Shell taps Pennsylvania site for ethane cracker

By ISABEL ORDONEZ

Royal Dutch Shell said it has selected a site near Pittsburgh for the potential construction of a petrochemical complex that would process ethane from the abundant natural gas produced in the Marcellus Shale region.

The announcement is a step forward in Shell's plans to build a giant ethylene cracker—for conversion of the ethane found in natural gas into ethylene, a core component for plastics and fertilizer—near the natural-gas rich Marcellus Shale formation, which underlies much of the US Northeast.

The company was expected to unveil the final location by the end of the first quarter.

Ohio, West Virginia and Pennsylvania had all hoped to be selected for the site and have offered tax incentives to Shell. Natural gas production in those states is surging due to shale drilling.

Shell said it has signed a land option agreement with Horsehead Corp. for a site in Potter and Center Townships in Beaver County, about 35 miles northwest of Pittsburgh.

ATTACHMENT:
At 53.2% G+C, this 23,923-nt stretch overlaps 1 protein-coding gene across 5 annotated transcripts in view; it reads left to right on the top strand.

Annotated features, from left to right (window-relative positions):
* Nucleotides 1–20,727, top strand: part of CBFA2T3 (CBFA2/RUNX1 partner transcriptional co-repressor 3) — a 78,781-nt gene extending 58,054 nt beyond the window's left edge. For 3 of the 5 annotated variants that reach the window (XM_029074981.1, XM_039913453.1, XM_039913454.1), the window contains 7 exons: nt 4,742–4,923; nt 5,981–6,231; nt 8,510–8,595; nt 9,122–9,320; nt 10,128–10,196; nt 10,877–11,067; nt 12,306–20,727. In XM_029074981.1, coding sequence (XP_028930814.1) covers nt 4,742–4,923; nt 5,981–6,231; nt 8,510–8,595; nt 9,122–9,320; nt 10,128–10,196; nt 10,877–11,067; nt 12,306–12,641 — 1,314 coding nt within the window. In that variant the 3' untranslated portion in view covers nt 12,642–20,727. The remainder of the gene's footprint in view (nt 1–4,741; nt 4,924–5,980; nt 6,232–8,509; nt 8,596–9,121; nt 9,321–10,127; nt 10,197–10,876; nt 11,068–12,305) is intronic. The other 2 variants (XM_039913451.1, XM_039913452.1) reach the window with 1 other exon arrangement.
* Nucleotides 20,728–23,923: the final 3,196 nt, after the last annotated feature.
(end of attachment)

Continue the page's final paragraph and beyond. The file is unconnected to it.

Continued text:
"This is an important step for the project, and we look forward to working with the communities in Pennsylvania, and gas producers across Appalachia, as we continue our efforts to develop a petrochemical complex," Dan Carlson, general manager of new business development at Shell Chemicals, said in prepared remarks.

Shell's would be the first ethylene cracker built in the country since 2000. Its construction illustrates the revival of the US petrochemical industry, which by the end of the last decade had been considered moribund amid high prices for natural gas liquids.

At the time, US chemical manufacturers could barely fend off imports from the Middle East and Asia, which had better access to cheaper natural gas.

The next steps for the project include additional environmental analysis of the selected Pennsylvania site, further engineering design studies assessment of the local ethane supply, and continued evaluation of the economic viability of the project, the company said.

The Pennsylvania site was selected due to various factors, including good access to liquids-rich natural gas resources, water, road and rail transportation infrastructure, power grids, economics, and sufficient acreage to accommodate facilities for a world-scale petrochemical complex and potential future expansions, Shell said.

In addition to an ethylene cracker, Shell is considering polyethylene and monoethylene glycol units to help meet increasing demand in the North American market, the company said.


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